Parking Signs Confusing Drivers

If you park within a three block area of downtown bounded by Madison St., Post St., Sprague Ave., and First Ave., you may be confused by some new signs that popped up recently.

That area has recently been designated an 'Entertainment Parkind District' to provide entertainment venues with specialized parking rules designed to accommodate large groups and tour buses.

Newly placed disabled signs have been attached to the meters within the district to indicate that vehicles with a disabled placard may park at the meters within the district for up to four hours. Many people, however, have interpreted them to mean that the spaces are limited to disabled parking, when they are meant to help encourage turnover in the spaces for those attending events at the entertainment venues located within the district.

Get Your Crosswalk Questions Answered

With the snow and ice melting off the streets, and more people out walking and bicycling, the subject of crosswalks has been coming up often again lately. Namely, the lack of painted crosswalks or questions on why faded crosswalks aren't repainted a lot of the time. The City has a 'Frequently Asked Questions' document on their website

Wondering why some crosswalks aren't marked? What the official guidelines for crosswalks are? Where crosswalks are normally marked? Check out the link above for answers.

Government Consolidation Suggestion Comes Up Again

There are three main government entities in our area: the City of Spokane, Spokane County, and the City of Spokane Valley. That mean each entity has a team of accountants, and each has a team of engineers, and each has a bevy of planners and attorneys, etc. But what if the three were to consolidate? It would mean some layoffs, but it may also mean that a lot of functions would no longer be duplicated among the three jurisdicitons.

Here's more on the suggestion from the Spokesman-Review. What's your opinion on consolidating local government agencies?

Wednesday, February 18, 2009

I-90 Construction Right Around The Corner

You have some extensive construction on I-90 to look forward to this spring and summer. The freeway surface will be rehabilitated from the Division Street Interchange (Exit 281), east to Custer Street (MP 285). Most of the Spokane area on and off ramps will be repaved as part of this job. And a project in the Valley will repave a 1500 foot section of I-90 between Sullivan and Barker roads.

Here's more on these projects, the impact they will have on your commute, and how they'll make your life better when complete.

Tuesday, February 17, 2009

Projects Added To Local Stimulus Package List

Additions have just been added to SRTC's list of transportation projects that are possible candidates for federal economic stimulus funding. Those projects are now available for public review and comment.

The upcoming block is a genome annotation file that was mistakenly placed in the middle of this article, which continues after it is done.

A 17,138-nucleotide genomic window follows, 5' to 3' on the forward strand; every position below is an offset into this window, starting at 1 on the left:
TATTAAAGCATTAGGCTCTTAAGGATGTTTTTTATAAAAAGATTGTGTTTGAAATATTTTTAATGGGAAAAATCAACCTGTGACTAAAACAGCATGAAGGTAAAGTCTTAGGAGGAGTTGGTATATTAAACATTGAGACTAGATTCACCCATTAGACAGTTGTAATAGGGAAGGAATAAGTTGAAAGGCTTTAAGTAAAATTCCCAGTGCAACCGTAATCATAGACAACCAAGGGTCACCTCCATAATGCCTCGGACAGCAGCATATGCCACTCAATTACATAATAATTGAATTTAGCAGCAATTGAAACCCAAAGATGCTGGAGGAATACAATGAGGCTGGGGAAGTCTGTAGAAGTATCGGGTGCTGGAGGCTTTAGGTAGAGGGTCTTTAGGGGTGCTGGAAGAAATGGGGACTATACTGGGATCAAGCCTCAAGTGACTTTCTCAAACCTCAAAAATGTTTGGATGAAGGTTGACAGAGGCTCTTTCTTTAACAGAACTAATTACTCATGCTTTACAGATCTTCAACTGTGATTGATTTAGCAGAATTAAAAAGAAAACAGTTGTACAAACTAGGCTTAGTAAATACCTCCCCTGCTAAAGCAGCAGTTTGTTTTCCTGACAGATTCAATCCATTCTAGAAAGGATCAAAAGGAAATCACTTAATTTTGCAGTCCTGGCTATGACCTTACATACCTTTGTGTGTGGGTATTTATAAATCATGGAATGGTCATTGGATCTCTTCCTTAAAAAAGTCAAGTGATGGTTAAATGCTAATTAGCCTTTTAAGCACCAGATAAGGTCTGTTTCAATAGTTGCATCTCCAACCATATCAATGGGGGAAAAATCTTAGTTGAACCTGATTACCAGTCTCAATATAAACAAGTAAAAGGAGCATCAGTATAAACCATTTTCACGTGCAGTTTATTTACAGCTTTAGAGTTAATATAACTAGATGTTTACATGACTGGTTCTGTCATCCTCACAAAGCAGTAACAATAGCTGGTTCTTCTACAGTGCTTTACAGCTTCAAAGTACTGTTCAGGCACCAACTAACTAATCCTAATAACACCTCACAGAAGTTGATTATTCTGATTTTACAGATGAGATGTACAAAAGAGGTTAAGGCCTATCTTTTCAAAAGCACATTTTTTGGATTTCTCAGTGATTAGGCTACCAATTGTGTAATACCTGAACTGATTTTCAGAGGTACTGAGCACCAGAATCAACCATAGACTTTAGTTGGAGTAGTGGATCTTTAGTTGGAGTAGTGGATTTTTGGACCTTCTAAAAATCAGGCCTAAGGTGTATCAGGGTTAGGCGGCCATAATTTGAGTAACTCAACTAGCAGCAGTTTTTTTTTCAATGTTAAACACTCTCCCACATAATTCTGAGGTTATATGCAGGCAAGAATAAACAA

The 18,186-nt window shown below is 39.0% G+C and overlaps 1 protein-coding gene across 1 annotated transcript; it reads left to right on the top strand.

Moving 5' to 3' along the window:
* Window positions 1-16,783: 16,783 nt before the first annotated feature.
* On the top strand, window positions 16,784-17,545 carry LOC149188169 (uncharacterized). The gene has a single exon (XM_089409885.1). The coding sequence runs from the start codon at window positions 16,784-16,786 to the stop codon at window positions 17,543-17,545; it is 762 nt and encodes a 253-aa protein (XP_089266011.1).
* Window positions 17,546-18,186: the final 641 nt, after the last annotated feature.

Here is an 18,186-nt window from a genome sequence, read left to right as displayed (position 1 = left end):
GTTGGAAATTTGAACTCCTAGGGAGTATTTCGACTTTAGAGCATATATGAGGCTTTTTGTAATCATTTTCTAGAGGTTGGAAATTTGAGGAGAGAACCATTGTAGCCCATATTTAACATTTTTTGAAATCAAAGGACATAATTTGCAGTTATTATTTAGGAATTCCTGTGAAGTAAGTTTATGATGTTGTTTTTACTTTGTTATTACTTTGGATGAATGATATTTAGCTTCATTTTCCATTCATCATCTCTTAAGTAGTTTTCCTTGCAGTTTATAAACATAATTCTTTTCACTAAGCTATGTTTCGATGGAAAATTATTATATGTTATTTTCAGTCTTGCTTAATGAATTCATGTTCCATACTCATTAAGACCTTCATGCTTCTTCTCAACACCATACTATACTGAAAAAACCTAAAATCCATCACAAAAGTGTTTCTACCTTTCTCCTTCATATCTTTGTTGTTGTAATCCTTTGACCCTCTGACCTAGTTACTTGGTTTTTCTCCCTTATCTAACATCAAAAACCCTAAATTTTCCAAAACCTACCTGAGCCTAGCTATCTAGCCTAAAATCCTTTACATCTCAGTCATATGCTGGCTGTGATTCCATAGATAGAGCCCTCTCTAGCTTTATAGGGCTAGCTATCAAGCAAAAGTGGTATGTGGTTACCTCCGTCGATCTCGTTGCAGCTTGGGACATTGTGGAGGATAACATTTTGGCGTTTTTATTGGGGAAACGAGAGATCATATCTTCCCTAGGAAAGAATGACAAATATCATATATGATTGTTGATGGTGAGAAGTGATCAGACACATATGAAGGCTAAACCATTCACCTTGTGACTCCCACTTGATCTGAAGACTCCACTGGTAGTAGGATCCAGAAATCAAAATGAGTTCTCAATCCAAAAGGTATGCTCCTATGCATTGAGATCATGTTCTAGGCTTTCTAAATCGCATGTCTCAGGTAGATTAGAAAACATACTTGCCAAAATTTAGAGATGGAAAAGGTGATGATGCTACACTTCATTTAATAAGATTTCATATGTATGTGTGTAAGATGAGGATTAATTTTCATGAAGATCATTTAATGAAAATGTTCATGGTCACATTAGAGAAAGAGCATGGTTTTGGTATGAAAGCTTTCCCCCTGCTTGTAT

SRTC has spent the past several months working with area local officials and transportation agencies to develop a draft list of projects to submit for funding from President Obama's $787 billion stimulus package. Four new projects were added to that list on Feb. 17, 2009.

To view the additional projects and their descriptions, or for information on how to comment on them click here.

Obama To Sign Stimulus Plan Today

President Obama is expected to sign the Federal Stimulus Plan today, but don't expect it to speed up construction of the North Spokane Corridor. It looks like only $40 million could be available from the Stimulus Package for the freeway, which needs $3.3 billion to complete.Here's more from the Spokesman-Review.

My New Favorite Sign

Good thing it says 'Icy' underneath or I'd think it meant 'Beware of Dancers' or something.

Monday, February 16, 2009

Mother Wants Intersection Fixed After Daughter Killed

A woman who lost her daughter to a car accident is trying to get the intersection of Highway 195 and Cheney-Spokane Road improved. And WSDOT agrees, saying it needs work. Here's the story.

It's been forever since I drove that road. Anyone who uses it on a regular basis have any input?

Friday, February 13, 2009

Holiday Closures (And Some That Will Be Open)

Monday, Feb. 16 is Presidents' Day. It's a mixed bag as far as which local government agencies will be open that day. Here's a rundown:

- City of Spokane offices and services will be open.
- City of Spokane parking meters will not have to be
plugged on Monday.
- City of Spokane Valley offices will be closed Monday.
- Spokane County offices will not be open on Monday.
- Liberty Lake offices will be closed Monday.
- Washington State Department of Transportation offices are closed Monday.
- SRTC offices will be open and our staff will be bright-eyed and bushy-tailed (well, we'll be here anyway)

Thursday, February 12, 2009

Some Notes From the City of Spokane

· Parking meters do not have to be plugged on Monday, Feb. 16, because of the President’s Day holiday.